Broken toe nail and pizza orders among thousands of hoax ambulance calls

The number of hoax and inappropriate ambulance calls have fallen in the East of England. Picture: De

The number of hoax and inappropriate ambulance calls have fallen in the East of England. Picture: Denise Bradley - Credit: copyright: Archant 2013

People placing pizza orders and a woman who asked to be escorted home to breastfeed are among thousands of inappropriate and hoax ambulance calls made in the last three years.

New figures have been released, showing 42,000 hoax calls were made across the UK since 2016 - including more than 1,000 made to East of England call handlers.

The East of England Ambulance Service Trust (EEAST) was among the few ambulance services that saw a decline in calls in 2018/19, which fell 70pc from the year before.

In 2016/17 there were 588 hoax calls, falling to 531 in 2017/18 and 385 in 2018/19 according to figures obtained by the GMB union.

Examples of calls heard by call handlers include pizza orders, a broken toe nail and the woman who wanted an ambulance escort home to breastfeed because there was too much traffic.

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Rachel Harrison, GMB national officer, said: "Call handlers and emergency medical dispatchers do a hard job, under pressure and work to save lives every day.

"The last thing they need are tens of thousands of hoax calls making a tough job even tougher.

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"This is a matter of life and death - it's just not right for a minority to waste the time of those who are serving the wider public and working to keep people alive."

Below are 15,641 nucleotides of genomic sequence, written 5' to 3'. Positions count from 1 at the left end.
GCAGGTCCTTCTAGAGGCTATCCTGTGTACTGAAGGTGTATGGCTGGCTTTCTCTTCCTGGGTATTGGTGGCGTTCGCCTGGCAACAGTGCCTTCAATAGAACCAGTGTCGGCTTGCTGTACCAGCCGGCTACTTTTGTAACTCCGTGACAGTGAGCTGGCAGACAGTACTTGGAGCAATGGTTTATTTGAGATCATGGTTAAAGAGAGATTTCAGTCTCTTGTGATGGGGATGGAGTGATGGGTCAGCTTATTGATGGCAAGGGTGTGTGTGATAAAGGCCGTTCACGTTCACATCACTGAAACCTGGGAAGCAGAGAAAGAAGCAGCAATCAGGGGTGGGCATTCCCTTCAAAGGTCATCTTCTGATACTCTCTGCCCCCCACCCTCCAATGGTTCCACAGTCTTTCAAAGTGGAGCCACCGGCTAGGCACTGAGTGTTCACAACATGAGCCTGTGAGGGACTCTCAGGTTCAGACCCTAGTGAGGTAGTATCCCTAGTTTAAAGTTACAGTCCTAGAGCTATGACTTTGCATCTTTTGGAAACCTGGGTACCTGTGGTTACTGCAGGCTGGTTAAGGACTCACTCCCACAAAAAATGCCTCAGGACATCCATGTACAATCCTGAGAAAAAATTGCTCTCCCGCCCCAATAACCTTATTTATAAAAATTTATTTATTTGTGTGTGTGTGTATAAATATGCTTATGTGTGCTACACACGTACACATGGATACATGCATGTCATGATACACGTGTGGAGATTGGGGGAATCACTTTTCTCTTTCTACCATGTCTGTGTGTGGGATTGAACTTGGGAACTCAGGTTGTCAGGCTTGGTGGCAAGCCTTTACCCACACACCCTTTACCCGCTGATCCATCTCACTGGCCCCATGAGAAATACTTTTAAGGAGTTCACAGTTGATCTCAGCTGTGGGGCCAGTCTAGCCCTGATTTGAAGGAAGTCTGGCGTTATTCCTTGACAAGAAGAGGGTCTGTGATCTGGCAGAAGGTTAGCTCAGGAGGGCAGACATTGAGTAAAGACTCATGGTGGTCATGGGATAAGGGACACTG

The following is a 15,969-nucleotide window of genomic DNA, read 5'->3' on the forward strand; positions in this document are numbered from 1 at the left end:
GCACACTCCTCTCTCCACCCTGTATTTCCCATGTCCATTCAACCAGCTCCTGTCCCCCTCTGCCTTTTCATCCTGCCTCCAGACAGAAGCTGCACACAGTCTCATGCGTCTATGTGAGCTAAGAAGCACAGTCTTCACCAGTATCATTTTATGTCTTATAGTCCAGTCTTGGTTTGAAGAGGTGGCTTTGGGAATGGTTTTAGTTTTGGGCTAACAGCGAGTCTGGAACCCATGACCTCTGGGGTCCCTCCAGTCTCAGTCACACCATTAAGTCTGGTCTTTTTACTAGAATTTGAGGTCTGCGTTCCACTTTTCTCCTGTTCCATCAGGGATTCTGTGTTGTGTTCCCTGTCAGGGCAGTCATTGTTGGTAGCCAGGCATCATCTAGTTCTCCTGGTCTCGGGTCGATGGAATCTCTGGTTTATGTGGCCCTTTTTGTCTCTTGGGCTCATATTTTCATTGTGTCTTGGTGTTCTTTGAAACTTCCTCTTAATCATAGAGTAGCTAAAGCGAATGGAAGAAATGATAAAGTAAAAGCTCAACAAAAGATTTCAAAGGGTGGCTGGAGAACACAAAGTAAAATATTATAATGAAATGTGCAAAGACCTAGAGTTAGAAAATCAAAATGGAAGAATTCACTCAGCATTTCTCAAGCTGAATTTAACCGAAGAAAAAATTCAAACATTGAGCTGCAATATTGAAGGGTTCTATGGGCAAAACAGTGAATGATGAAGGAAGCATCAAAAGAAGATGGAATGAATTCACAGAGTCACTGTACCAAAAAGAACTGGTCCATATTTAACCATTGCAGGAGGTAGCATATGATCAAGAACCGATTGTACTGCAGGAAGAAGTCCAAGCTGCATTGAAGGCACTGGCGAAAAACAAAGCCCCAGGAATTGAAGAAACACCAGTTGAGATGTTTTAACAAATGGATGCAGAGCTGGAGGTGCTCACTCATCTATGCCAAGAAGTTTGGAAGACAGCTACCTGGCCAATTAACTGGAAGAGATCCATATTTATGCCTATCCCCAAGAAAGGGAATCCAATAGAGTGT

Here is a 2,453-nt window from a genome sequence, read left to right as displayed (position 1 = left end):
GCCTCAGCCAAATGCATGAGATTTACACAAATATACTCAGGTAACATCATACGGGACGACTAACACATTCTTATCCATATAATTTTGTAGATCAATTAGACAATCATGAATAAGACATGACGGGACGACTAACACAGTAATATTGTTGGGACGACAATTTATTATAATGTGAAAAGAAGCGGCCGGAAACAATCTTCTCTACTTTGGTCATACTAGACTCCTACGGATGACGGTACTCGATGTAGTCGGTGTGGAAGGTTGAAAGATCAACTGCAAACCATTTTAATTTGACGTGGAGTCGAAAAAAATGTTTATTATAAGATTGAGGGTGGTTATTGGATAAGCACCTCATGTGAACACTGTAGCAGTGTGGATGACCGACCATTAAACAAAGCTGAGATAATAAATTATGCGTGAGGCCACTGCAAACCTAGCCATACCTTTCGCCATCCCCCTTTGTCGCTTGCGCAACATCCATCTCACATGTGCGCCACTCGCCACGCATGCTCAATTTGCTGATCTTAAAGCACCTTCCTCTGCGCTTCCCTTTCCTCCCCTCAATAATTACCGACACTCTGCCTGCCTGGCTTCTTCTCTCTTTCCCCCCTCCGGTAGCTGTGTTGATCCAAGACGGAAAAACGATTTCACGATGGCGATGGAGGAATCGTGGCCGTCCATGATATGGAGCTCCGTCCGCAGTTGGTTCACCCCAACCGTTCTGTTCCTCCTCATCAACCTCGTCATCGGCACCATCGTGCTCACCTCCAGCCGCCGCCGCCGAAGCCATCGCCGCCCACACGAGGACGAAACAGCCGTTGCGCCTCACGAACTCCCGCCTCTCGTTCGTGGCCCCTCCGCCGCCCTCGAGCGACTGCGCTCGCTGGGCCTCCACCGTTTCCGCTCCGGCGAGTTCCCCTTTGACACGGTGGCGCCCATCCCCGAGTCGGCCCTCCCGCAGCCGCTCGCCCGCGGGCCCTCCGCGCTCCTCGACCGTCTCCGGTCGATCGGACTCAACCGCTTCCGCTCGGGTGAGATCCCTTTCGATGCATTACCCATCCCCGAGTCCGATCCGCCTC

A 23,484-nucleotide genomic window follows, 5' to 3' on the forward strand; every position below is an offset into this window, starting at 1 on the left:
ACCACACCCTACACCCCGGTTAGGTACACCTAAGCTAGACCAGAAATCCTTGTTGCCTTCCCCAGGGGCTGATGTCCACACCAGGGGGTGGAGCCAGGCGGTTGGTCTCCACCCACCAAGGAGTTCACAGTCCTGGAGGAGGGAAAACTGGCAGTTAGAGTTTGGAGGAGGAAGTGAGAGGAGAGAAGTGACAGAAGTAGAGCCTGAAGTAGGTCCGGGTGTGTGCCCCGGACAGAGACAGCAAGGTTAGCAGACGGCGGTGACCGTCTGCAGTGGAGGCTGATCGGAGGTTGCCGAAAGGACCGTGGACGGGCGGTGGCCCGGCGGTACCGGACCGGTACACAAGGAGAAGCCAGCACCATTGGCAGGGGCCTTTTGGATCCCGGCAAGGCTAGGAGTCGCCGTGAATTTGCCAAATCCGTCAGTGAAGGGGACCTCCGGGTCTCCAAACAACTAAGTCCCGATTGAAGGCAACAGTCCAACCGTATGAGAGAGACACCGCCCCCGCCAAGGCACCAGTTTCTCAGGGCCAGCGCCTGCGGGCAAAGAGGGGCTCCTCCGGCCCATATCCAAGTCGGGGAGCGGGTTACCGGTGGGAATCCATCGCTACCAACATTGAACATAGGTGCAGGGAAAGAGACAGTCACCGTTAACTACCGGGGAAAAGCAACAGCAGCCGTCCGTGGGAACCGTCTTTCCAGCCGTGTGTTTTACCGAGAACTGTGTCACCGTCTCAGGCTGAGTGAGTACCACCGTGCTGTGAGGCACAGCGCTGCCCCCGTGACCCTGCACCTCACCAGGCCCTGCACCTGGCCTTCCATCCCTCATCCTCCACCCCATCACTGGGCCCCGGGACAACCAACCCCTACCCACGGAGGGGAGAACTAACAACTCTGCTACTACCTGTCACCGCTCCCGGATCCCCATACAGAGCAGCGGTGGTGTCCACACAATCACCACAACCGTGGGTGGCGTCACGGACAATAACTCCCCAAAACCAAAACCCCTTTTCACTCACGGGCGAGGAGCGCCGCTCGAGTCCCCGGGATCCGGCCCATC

An EEAST spokesman said: "For general hoax calls a team leader and manager can take over a suspected hoax call and terminate it if it is established it is a hoax - and if necessary report it to the police for follow up.

"For patients who make regular calls unnecessarily, plans are been in place to support these calls being answered, triaged and logged."

When a hoax call is suspected, the call handler flags this to their team leader and duty manager for support and guidance.

The trust also works with GPs and other health partners to prevent repeat callers.

A trust spokesman said: "This has allowed a more appropriate management of these patients and a linked-up approach across the health care system.

"Ongoing work continues with the patient and their support network i.e. GPs/mental health teams to ensure the correct support is in place for them to prevent any unnecessary calls."

GMB said out of the figures, 2,000 calls were classed as "vexatious or abusive".

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